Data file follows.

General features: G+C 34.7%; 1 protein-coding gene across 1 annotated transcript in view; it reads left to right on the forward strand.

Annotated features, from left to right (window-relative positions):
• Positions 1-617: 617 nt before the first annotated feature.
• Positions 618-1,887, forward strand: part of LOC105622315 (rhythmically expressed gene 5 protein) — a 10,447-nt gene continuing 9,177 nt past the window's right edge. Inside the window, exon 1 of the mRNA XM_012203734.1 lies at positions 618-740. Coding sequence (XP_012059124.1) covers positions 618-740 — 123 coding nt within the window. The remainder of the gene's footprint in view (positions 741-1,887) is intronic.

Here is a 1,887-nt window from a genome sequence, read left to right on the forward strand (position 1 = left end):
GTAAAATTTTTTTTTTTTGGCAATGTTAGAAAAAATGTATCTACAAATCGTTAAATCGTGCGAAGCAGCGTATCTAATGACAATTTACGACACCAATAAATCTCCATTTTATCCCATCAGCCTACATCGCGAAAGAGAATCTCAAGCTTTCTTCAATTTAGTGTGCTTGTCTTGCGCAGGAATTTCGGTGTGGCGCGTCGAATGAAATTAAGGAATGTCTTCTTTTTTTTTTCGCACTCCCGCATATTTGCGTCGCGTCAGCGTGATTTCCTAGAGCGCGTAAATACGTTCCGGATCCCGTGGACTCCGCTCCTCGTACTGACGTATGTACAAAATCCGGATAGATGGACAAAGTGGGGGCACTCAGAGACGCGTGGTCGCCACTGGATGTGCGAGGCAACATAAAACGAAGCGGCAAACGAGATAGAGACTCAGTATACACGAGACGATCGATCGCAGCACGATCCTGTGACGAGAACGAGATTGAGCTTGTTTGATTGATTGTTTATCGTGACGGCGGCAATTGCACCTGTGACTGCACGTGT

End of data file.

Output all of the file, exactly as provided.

General features: G+C 34.7%; 1 protein-coding gene across 1 annotated transcript in view; it reads left to right on the forward strand.

Annotated features, from left to right (window-relative positions):
• Positions 1-617: 617 nt before the first annotated feature.
• Positions 618-1,887, forward strand: part of LOC105622315 (rhythmically expressed gene 5 protein) — a 10,447-nt gene continuing 9,177 nt past the window's right edge. Inside the window, exon 1 of the mRNA XM_012203734.1 lies at positions 618-740. Coding sequence (XP_012059124.1) covers positions 618-740 — 123 coding nt within the window. The remainder of the gene's footprint in view (positions 741-1,887) is intronic.

Here is a 1,887-nt window from a genome sequence, read left to right on the forward strand (position 1 = left end):
GTAAAATTTTTTTTTTTTGGCAATGTTAGAAAAAATGTATCTACAAATCGTTAAATCGTGCGAAGCAGCGTATCTAATGACAATTTACGACACCAATAAATCTCCATTTTATCCCATCAGCCTACATCGCGAAAGAGAATCTCAAGCTTTCTTCAATTTAGTGTGCTTGTCTTGCGCAGGAATTTCGGTGTGGCGCGTCGAATGAAATTAAGGAATGTCTTCTTTTTTTTTTCGCACTCCCGCATATTTGCGTCGCGTCAGCGTGATTTCCTAGAGCGCGTAAATACGTTCCGGATCCCGTGGACTCCGCTCCTCGTACTGACGTATGTACAAAATCCGGATAGATGGACAAAGTGGGGGCACTCAGAGACGCGTGGTCGCCACTGGATGTGCGAGGCAACATAAAACGAAGCGGCAAACGAGATAGAGACTCAGTATACACGAGACGATCGATCGCAGCACGATCCTGTGACGAGAACGAGATTGAGCTTGTTTGATTGATTGTTTATCGTGACGGCGGCAATTGCACCTGTGACTGCACGTGT